Towards the end of the Torah portion Chayei Sara, Abraham dies, and Isaac and Ishmael buried Abraham in the cave of Machpelah. The two sons were traumatized long ago, Ishmael left to die, and Isaac left to die. We would not blame them if they had not left Abraham in a ditch.
I knew a man who did not attend his father’s funeral. How much of abuse he suffered, I can’t imagine, but the abuse he suffered pales in comparison to Isaac’s and Ishmael’s.
My father was the youngest of five brothers; the oldest brother was named Joe. He was ten years older than my father. I don’t remember when Uncle Joe died, but my father and uncle Joe were estranged for ten years; they had been friendly before that. Uncle Joe’s daughter was married in 1960 in Brooklyn, and the night of the wedding was a blizzard. Mom and Dad sought to go to the wedding, and when they arrived at the Holland Tunnel, the Port Authority officer told them there was a state of emergency, no cars were allowed in Manhattan. Dad pleaded to the officer, “My niece is getting married in Brooklyn,” and the officer let them go. The story of the wedding is the Rosenbach family legend. But many years later, two daughters barred dad to attend funeral when Uncle Joe died.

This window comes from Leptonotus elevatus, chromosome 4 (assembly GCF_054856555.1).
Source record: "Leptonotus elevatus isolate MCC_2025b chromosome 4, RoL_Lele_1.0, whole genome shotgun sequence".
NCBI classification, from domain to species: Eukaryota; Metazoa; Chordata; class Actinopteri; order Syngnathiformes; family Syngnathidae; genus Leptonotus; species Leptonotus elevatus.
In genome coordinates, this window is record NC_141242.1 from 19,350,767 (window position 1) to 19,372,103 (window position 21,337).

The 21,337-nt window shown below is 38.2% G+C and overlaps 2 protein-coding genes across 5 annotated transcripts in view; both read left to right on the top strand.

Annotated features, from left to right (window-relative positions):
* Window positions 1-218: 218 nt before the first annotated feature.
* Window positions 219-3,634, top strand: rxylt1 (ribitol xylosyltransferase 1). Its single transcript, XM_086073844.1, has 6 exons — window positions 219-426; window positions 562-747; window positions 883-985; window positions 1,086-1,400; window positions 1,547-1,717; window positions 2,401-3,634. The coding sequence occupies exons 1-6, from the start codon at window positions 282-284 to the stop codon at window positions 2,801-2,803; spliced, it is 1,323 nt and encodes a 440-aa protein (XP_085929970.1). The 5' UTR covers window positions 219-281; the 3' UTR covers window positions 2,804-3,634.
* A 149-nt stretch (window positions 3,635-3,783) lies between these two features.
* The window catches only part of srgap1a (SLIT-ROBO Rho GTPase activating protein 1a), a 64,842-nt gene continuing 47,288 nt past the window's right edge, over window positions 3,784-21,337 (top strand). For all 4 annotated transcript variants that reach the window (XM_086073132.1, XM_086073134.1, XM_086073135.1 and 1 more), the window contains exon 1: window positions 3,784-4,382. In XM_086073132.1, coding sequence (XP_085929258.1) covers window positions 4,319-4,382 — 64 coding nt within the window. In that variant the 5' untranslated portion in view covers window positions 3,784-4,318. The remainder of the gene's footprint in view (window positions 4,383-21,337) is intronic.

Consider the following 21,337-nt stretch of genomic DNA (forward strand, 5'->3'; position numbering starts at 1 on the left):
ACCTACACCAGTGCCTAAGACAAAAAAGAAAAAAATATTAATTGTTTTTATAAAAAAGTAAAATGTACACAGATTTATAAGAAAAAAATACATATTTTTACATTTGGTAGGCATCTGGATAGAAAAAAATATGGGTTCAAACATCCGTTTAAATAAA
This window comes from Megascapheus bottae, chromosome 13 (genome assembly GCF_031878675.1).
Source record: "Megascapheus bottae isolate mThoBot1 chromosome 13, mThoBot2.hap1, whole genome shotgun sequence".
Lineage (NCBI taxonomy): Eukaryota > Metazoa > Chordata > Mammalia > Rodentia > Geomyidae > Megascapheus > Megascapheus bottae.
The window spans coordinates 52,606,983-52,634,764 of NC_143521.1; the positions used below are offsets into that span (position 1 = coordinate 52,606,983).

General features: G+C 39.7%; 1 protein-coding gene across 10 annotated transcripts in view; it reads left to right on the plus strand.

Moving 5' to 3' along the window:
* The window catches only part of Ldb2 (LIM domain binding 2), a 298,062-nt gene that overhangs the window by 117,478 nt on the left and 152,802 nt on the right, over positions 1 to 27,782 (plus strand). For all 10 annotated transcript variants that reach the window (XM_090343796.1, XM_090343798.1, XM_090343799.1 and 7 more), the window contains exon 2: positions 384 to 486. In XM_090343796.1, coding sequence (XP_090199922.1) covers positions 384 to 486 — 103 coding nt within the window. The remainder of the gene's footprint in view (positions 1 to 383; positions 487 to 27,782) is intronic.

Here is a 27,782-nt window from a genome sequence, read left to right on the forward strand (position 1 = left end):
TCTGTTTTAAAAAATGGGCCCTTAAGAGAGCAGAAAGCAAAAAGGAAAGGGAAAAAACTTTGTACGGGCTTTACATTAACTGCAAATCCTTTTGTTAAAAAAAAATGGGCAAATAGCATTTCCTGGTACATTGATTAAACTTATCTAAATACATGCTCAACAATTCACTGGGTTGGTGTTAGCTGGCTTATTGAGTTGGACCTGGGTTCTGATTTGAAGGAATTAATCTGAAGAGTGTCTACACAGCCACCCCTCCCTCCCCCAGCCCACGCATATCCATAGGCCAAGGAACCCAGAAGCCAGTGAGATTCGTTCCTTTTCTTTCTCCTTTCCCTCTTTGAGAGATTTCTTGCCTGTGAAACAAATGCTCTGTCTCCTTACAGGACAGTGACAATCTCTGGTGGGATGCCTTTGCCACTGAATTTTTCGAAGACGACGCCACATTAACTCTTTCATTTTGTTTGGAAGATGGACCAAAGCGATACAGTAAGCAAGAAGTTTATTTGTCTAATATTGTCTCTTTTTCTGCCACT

Family is the most important thing. You can forgive almost everything. Almost everything, you can forgive.
My father’s father was a gambler, an alcoholic, and a philanderer. I visited my grandmother in the Lower East Side many times, and I didn’t know my grandfather was alive until he died, when I was seven years old. My father never forgave him, but, many years later, I asked my father, “Why did you go to the funeral?” My father replied, “My mother made me.”
I was almost 40 years old when I discovered my father’s name was not Max. The birth certificate named him Meir. He died in March 2017. The headstone, in a final gesture in respect to his father, reads, “Meir Gadol ben Natan.”